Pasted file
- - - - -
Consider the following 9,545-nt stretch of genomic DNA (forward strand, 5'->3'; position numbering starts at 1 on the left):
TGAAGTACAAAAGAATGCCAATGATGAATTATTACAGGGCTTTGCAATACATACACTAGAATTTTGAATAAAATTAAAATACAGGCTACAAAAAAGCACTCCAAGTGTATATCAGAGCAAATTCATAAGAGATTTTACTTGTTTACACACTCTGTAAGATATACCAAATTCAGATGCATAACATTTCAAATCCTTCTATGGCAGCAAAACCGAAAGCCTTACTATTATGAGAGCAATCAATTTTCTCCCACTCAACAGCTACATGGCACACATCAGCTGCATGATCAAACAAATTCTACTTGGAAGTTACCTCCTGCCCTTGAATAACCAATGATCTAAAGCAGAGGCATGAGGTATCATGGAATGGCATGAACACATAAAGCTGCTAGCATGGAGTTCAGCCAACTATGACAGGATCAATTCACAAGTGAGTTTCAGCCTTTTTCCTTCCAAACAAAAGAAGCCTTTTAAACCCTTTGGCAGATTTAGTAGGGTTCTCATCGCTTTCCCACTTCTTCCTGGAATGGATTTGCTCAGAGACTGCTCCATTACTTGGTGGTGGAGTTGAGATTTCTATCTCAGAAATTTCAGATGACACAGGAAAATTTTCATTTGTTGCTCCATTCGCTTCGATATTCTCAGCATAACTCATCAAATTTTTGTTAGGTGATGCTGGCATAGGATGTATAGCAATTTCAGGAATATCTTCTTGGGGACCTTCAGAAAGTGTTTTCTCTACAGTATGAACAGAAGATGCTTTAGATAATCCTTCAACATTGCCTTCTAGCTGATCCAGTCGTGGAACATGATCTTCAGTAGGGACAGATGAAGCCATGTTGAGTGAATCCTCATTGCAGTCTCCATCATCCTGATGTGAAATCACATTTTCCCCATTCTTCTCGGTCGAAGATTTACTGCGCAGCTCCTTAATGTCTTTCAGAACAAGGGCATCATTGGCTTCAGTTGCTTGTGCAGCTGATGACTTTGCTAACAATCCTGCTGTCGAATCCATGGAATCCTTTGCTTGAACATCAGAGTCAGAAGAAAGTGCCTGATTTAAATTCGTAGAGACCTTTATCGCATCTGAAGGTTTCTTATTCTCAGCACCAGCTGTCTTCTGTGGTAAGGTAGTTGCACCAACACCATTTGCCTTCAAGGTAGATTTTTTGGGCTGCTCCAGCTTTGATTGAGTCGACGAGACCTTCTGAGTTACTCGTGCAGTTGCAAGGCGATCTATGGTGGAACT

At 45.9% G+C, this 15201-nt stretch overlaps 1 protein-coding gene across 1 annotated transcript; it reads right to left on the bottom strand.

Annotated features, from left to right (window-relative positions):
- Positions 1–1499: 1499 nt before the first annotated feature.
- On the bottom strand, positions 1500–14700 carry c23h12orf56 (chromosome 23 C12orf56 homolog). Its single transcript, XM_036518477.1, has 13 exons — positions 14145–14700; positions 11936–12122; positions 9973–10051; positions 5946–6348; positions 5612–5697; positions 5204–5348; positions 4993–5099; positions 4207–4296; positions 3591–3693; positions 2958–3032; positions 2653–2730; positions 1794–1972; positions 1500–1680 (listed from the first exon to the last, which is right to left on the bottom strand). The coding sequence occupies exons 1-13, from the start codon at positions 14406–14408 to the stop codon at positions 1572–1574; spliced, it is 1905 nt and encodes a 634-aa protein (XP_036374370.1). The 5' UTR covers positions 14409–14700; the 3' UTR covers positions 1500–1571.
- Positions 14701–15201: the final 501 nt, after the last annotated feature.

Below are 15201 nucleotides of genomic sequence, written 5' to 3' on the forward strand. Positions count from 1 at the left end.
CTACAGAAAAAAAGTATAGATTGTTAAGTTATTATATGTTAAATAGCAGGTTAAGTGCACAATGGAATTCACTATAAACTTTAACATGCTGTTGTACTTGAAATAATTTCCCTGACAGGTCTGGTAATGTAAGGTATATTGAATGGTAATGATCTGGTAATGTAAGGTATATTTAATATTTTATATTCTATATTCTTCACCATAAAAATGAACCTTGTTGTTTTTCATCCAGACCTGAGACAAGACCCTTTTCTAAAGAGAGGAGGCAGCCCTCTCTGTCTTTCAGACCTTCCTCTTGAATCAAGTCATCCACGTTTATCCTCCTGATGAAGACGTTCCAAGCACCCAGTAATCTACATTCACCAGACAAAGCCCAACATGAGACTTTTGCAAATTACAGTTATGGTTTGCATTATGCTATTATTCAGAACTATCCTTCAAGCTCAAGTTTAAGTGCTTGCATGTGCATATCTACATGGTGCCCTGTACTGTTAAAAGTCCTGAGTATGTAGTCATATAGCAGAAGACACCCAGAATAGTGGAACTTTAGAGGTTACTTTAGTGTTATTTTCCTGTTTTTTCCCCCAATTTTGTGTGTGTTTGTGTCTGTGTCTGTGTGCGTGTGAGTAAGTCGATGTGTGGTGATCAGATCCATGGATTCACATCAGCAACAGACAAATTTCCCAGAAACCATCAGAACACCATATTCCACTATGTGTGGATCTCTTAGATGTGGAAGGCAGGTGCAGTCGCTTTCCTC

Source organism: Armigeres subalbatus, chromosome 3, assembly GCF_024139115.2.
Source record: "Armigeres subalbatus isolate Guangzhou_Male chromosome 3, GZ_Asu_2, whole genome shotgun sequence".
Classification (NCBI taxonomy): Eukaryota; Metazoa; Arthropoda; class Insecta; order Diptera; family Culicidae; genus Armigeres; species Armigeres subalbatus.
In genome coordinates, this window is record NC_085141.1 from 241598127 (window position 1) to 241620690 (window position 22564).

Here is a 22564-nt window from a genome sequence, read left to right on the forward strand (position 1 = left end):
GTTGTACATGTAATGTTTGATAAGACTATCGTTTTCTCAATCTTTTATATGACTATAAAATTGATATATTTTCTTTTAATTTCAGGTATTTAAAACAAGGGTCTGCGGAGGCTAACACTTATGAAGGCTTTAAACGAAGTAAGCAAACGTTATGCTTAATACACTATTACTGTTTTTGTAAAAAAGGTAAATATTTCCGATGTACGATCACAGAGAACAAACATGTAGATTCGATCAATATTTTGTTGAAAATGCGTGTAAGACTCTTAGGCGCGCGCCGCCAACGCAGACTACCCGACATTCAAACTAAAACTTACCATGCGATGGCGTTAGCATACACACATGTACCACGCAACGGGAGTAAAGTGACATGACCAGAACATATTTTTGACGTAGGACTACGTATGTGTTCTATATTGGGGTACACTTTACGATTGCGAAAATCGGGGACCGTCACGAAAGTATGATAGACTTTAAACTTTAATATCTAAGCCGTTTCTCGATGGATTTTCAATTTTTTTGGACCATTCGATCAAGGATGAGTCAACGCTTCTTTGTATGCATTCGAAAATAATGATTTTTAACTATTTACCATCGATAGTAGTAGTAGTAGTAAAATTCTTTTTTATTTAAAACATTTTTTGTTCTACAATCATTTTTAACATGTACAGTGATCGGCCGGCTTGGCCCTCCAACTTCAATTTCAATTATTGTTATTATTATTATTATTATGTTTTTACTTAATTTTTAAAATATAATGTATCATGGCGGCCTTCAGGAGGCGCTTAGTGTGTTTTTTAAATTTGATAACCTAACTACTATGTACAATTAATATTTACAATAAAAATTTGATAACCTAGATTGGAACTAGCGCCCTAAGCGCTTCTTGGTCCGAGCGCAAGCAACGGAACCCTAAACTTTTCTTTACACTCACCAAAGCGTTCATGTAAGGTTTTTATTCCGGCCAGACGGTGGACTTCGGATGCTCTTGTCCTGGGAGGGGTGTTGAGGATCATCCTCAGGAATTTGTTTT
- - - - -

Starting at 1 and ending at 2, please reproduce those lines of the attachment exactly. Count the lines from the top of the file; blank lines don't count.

Consider the following 9,545-nt stretch of genomic DNA (forward strand, 5'->3'; position numbering starts at 1 on the left):
TGAAGTACAAAAGAATGCCAATGATGAATTATTACAGGGCTTTGCAATACATACACTAGAATTTTGAATAAAATTAAAATACAGGCTACAAAAAAGCACTCCAAGTGTATATCAGAGCAAATTCATAAGAGATTTTACTTGTTTACACACTCTGTAAGATATACCAAATTCAGATGCATAACATTTCAAATCCTTCTATGGCAGCAAAACCGAAAGCCTTACTATTATGAGAGCAATCAATTTTCTCCCACTCAACAGCTACATGGCACACATCAGCTGCATGATCAAACAAATTCTACTTGGAAGTTACCTCCTGCCCTTGAATAACCAATGATCTAAAGCAGAGGCATGAGGTATCATGGAATGGCATGAACACATAAAGCTGCTAGCATGGAGTTCAGCCAACTATGACAGGATCAATTCACAAGTGAGTTTCAGCCTTTTTCCTTCCAAACAAAAGAAGCCTTTTAAACCCTTTGGCAGATTTAGTAGGGTTCTCATCGCTTTCCCACTTCTTCCTGGAATGGATTTGCTCAGAGACTGCTCCATTACTTGGTGGTGGAGTTGAGATTTCTATCTCAGAAATTTCAGATGACACAGGAAAATTTTCATTTGTTGCTCCATTCGCTTCGATATTCTCAGCATAACTCATCAAATTTTTGTTAGGTGATGCTGGCATAGGATGTATAGCAATTTCAGGAATATCTTCTTGGGGACCTTCAGAAAGTGTTTTCTCTACAGTATGAACAGAAGATGCTTTAGATAATCCTTCAACATTGCCTTCTAGCTGATCCAGTCGTGGAACATGATCTTCAGTAGGGACAGATGAAGCCATGTTGAGTGAATCCTCATTGCAGTCTCCATCATCCTGATGTGAAATCACATTTTCCCCATTCTTCTCGGTCGAAGATTTACTGCGCAGCTCCTTAATGTCTTTCAGAACAAGGGCATCATTGGCTTCAGTTGCTTGTGCAGCTGATGACTTTGCTAACAATCCTGCTGTCGAATCCATGGAATCCTTTGCTTGAACATCAGAGTCAGAAGAAAGTGCCTGATTTAAATTCGTAGAGACCTTTATCGCATCTGAAGGTTTCTTATTCTCAGCACCAGCTGTCTTCTGTGGTAAGGTAGTTGCACCAACACCATTTGCCTTCAAGGTAGATTTTTTGGGCTGCTCCAGCTTTGATTGAGTCGACGAGACCTTCTGAGTTACTCGTGCAGTTGCAAGGCGATCTATGGTGGAACT